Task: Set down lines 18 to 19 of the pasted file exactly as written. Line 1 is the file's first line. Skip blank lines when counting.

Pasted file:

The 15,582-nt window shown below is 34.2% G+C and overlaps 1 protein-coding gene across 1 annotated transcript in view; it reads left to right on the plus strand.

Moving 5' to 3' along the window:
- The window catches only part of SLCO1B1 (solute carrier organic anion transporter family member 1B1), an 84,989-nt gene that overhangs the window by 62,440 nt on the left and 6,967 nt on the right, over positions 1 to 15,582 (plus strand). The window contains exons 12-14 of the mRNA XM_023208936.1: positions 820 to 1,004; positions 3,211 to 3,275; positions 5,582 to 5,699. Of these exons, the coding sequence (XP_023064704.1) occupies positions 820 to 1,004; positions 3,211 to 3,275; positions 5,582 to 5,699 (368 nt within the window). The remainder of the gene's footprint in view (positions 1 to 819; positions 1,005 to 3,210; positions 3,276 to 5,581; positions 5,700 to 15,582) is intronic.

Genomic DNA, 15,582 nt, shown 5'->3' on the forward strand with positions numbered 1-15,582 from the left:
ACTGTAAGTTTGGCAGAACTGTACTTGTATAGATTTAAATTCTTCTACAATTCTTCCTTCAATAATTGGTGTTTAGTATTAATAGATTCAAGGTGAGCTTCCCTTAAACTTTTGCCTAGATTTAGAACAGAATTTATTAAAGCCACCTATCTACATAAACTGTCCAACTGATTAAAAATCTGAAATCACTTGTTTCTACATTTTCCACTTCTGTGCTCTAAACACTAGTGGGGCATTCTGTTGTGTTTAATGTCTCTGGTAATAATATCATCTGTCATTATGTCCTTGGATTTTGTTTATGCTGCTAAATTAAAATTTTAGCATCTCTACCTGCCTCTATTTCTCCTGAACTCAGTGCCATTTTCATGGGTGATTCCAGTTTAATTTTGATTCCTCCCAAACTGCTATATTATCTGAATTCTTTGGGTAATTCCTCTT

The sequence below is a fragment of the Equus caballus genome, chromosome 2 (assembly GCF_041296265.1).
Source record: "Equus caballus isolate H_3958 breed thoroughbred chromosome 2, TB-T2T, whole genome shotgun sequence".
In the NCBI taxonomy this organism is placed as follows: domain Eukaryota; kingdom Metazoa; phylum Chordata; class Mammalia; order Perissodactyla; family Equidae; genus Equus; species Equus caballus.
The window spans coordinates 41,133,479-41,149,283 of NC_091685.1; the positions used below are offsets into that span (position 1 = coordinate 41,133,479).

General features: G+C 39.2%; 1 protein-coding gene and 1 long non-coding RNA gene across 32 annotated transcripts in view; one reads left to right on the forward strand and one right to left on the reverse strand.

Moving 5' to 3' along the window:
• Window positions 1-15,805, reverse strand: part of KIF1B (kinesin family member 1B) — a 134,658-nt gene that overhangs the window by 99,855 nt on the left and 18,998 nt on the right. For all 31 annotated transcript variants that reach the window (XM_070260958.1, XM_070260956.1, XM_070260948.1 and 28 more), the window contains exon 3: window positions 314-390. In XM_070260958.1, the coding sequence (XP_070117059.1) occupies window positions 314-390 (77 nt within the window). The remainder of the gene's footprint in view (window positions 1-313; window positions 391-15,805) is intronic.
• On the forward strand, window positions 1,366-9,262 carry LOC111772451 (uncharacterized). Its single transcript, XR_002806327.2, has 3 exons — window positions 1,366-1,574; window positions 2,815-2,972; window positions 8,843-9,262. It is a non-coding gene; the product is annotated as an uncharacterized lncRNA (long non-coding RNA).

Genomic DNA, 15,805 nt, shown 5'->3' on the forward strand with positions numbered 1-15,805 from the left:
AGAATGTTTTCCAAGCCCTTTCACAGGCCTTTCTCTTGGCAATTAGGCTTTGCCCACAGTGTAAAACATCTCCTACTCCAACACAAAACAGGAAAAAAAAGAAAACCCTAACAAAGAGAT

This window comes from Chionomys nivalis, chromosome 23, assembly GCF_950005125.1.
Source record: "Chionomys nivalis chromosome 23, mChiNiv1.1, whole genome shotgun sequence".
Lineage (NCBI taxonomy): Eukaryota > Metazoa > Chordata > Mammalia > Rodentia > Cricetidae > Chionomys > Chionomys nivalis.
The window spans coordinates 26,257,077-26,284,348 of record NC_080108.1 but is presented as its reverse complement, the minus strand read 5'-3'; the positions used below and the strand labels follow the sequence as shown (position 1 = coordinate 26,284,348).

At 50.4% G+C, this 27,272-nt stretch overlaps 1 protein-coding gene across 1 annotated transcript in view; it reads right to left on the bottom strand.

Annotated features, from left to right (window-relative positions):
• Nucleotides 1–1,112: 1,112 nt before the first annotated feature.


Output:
Lineage (NCBI taxonomy): Eukaryota > Metazoa > Chordata > Mammalia > Rodentia > Cricetidae > Chionomys > Chionomys nivalis.
The window spans coordinates 26,257,077-26,284,348 of record NC_080108.1 but is presented as its reverse complement, the minus strand read 5'-3'; the positions used below and the strand labels follow the sequence as shown (position 1 = coordinate 26,284,348).